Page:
My Opera Job - James Bingham
Next up in our My Opera Job series, James Bingham talks to us about his job as Studio and Outreach Producer, how he ended up at INO and what exactly it is he does...
Can you describe your job in a nutshell?
There are two parts to my job:
Firstly, I manage the INO Studio which is a year-long programme that gives training and development opportunities to promising operatic Irish talent. My job involves me deciding what format this training programme should take, who exactly would be ideal for our artists to work with and in what context. I’m also responsible for the logistics of keeping the studio running smoothly.
On top of this, I’m building up a portfolio of outreach work for INO. At INO, we believe that opera is for everyone and we want to share this amazing art form with as many people as we can. I create and facilitate projects that are designed to engage people with opera who may have never thought it was for them. These projects can range from free, specially designed shows to introduce first time adults to the basics of opera (The Deadly World of Opera) to school classes performing new operas they’ve written themselves (Popera).
How did you get to be working in opera?
When I was growing up I never listened to classical music. I thought it was a dead genre that old posh people listened too. Instead I used to front bands at Manchester Students Union. It wasn’t until I joined a choir and heard a professional orchestra for the first time that I realised how extraordinary and varied classical music is. This discovery was so powerful, I decided I would dedicate my career to helping others discover classical music.
I got into opera when I was at music college. I was studying Choral Conducting at the time and so made friends with a good number of singers (and even married one of them!) who were interested in opera. I ended up conducting a community opera about a year later and then got a job working in the education department at Glyndebourne, an opera house in the southern English countryside. Since then I haven’t looked back!
What’s an average day in your job look like?
I’ve only been working for Irish National Opera for about 6 months and so I’ve been meeting with loads of people. I’m very keen to hear what’s going on in Ireland culturally and socially so we can make sure the outreach work we do at INO makes good sense for our communities. I can also frequently be found hanging around the Goethe Institut or the Italian Cultural Institute, who both generously provide spaces for our studio artists to rehearse in.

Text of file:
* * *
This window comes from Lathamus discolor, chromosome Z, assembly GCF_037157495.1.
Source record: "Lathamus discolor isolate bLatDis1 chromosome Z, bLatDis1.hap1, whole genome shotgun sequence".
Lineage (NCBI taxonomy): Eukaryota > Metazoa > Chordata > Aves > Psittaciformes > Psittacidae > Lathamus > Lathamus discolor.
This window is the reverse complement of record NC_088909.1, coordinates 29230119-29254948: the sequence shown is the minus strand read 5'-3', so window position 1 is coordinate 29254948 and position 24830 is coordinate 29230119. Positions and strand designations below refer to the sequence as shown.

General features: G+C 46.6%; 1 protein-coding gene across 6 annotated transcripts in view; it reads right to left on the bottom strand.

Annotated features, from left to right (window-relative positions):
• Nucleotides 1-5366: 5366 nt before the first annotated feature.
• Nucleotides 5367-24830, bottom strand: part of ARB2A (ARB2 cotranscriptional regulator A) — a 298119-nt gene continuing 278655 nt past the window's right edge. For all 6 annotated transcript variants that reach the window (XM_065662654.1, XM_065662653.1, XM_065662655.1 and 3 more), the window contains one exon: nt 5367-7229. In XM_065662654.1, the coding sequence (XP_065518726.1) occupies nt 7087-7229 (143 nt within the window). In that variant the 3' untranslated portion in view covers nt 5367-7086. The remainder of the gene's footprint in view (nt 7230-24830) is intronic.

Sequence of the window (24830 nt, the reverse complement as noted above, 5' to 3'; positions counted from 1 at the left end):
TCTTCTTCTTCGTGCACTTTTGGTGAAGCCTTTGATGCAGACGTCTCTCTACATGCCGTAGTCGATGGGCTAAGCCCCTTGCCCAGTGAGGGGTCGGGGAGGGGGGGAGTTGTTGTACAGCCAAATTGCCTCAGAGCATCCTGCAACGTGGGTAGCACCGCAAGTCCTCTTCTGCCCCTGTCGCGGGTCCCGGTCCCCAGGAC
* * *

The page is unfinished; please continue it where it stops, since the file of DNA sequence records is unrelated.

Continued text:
What’s the most challenging thing about your job?
Knowing where to start! Since I’ve started in Ireland, so many talented artists and interesting organisations have approached us to collaborate. It can be tricky deciding where best INO should focus its resources.
What’s the most fun thing about your job?
Witnessing transformation, whether it’s seeing a studio artist develop their skills over the year or a primary school child wide eyed having heard an opera singer for the first time. It’s so satisfying to see the positive impact opera has on people’s lives.
What’s one thing about your job people mightn’t expect?
I think it’s easy to assume that an administrative role such as mine could theoretically be done by someone without a background in the arts. If I hadn’t worked as an artist in my previous work, I think this job would have been impossible for me to do. It’s a myth to say there’s no work in the arts sector. We need more creative people working in jobs beyond those on stage.
What’s your favourite thing about working in opera?
Even when things go badly in my line of work, I’m safe in the knowledge that I’m trying to make the world a better place in my own small way. I don’t think I could ever give that up.
What’s your least favourite thing about working in opera?
Hearing a lazy, throw-away comment from someone outside of opera about it being ‘elitist’ or ‘posh’. The operatic community have bent over backwards to get away from these tropes. Misguided comments like these mean companies still have to waste time and energy challenging them.
What’s your favourite opera?
Being English, I have an obligation to say that Britten is my all-time favourite composer, but my absolute favourite opera is probably The Cunning Little Vixen by Janáčeck. Just like a dense woodland, it’s a score of lush, beautiful passages alongside some really extraordinary curiosities. It’s like no other opera I know and I’m always in tears by the end.